For most people, the word discipline has a negative connotation and in their minds, they associate it with punishment. However, the word has its roots from the Latin word, ‘disciplina’ which means teaching.
Therefore, we are going to focus on reverting back to the roots of the word and explore how parents can teach and guide children with positive discipline instead of punishing them when they do something that is wrong.
It may seem difficult, but it’s actually about us parents changing our perspective about discipline and here are some tips to guide you forward.
#1 Bad behavior does not mean bad kids
This is the most important thing to remember in the concept of positive discipline. Kids are not bad, they react the way they do in some situations because of stress triggers. These include hunger, sleepiness, tiredness, or something else within their environment. Avoid saying things like. “Why did you hit her, you are naughty” and rather say “That’s not how we treat our friends”. Your child may answer back or even cry (showing remorse) but you planted the seed that she is not bad, but behaving badly.
#2 Teach your child to set things straight
If your child is about to hit someone it doesn’t help to say “Don’t hit”, rather give her information about what she should be doing like “Ask nicely.”
If you walk in on the situation after the incident, point out that it wasn’t a good way to treat a friend and that she should apologize. Usually, children need time to digest this, if the apology is not forthcoming, make her sit somewhere and read a book until she’s ready.
#3 Be firm and respect your child’s feeling
Children will have an excuse for why they behaved badly and as a parent, you mustn’t argue back, calmly repeat that we don’t hit our friends even if they have done something like not share a toy with us.
Show empathy by emphasizing that even though your child wanted to play with the toy, hitting was not the right choice.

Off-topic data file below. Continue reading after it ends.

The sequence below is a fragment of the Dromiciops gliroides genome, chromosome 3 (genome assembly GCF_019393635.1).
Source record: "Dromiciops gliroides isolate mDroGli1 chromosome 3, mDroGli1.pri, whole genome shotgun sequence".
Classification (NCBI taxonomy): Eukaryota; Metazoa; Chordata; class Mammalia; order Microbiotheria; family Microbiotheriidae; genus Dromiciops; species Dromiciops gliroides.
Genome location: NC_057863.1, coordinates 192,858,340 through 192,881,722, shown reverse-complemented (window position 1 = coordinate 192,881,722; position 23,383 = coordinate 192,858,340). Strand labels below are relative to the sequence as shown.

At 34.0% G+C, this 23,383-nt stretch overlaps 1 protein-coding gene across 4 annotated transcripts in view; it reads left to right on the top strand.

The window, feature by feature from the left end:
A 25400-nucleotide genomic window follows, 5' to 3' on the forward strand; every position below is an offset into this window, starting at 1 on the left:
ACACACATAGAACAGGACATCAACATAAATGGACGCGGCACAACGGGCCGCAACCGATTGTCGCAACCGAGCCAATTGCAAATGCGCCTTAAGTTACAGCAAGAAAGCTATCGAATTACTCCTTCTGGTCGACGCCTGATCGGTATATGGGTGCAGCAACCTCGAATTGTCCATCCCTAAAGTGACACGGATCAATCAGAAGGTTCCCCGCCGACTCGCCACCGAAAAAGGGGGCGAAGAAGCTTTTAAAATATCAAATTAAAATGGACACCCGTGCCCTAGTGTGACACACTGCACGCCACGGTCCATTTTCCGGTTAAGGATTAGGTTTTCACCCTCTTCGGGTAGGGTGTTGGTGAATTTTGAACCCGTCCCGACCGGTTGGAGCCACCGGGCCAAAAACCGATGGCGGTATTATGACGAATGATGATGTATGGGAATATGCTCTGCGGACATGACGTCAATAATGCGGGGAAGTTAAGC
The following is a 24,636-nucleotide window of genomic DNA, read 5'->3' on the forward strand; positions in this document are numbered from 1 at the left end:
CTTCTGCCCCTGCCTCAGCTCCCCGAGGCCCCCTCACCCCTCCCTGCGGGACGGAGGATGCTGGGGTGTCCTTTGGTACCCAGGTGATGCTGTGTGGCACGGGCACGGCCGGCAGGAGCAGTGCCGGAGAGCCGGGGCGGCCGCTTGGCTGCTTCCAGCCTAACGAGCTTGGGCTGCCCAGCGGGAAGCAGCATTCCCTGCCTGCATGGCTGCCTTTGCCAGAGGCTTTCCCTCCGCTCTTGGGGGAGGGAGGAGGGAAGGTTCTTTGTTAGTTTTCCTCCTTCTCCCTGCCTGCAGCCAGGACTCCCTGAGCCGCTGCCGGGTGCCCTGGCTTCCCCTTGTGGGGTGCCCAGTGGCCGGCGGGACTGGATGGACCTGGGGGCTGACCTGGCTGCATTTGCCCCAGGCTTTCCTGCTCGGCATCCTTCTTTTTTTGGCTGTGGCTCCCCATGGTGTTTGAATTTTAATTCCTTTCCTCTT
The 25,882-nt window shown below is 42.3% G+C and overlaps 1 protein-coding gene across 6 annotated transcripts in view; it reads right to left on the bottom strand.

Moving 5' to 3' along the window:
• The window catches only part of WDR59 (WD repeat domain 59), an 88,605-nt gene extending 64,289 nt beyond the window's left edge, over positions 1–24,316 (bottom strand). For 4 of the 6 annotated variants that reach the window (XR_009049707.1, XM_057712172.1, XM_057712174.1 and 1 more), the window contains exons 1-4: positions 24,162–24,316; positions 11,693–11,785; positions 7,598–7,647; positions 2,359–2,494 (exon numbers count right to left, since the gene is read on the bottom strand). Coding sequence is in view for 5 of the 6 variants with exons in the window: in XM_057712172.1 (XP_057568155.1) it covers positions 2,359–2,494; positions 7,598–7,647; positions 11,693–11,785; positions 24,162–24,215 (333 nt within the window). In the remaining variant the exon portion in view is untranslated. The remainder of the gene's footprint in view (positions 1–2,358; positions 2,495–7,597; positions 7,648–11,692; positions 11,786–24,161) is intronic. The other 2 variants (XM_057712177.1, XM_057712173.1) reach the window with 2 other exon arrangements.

#4 Empower your child by offering choices
This common positive discipline technique is the one most recommended by experts. Offer your child the choice of saying sorry and continuing to play, or sitting somewhere quietly until they are calmer. Think about the choices carefully because you must be able to honor whichever one your child opts for.
#5 Mistakes are learning opportunities
This is not the time for a lecture but an opportunity to teach your child that hitting is not the way to get what she wants. You can also teach her about alternative ways to act. Remind her how much it hurt when another child hit her, or compare the pain of being hit to a time when she fell and hurt herself.
#6 Take another approach
If you notice recurrent misbehavior, consider a change of scene. Young children do have a difficult time transitioning from one thing to the next. If they are enjoying a game and you suddenly say its bath time you may end up with a battle and resistance. Help your child transition into bath time by first introducing snack time or story-time and you will see how much easier they will then fall into the routine. The same thing works well with early morning routines like teeth brushing or getting dressed.
#7 Children need boundaries and clear expectations
Be firm with the rules and boundaries that you have set. If she refuses to bath after the story, then the next day she has to forgo story-time. Always be consistent.
#8 Don’t order or demand
The best way to remind your child about things that they forget to do is to say a single word, ask a question or state a fact. If she lets the tap run while brushing her teeth, just say “Tap”, instead of “Turn the tap off”, you will be amazed at how it works. “Where did you put your shoes?” or “You are wasting water like that”.
#9 Mutual problem solving
You need to understand your child’s feelings and needs but your child also needs to understand yours. Work on finding mutually agreeable solutions together.
#10 Don’t use punishments in disguise
The concept here is to let natural consequences take their course. If your child won’t eat dinner, don’t get her to comply by telling her that she won’t watch TV, this is a made-up consequence; rather let her go to bed hungry. That way, she will think twice about not eating her dinner next time.
These are ten ways that you can adapt and use positive discipline to ease the battle of the wills that inevitably arise when you have toddlers and young children in your home. These methods will continue being valuable as they enter their tweens and teens.
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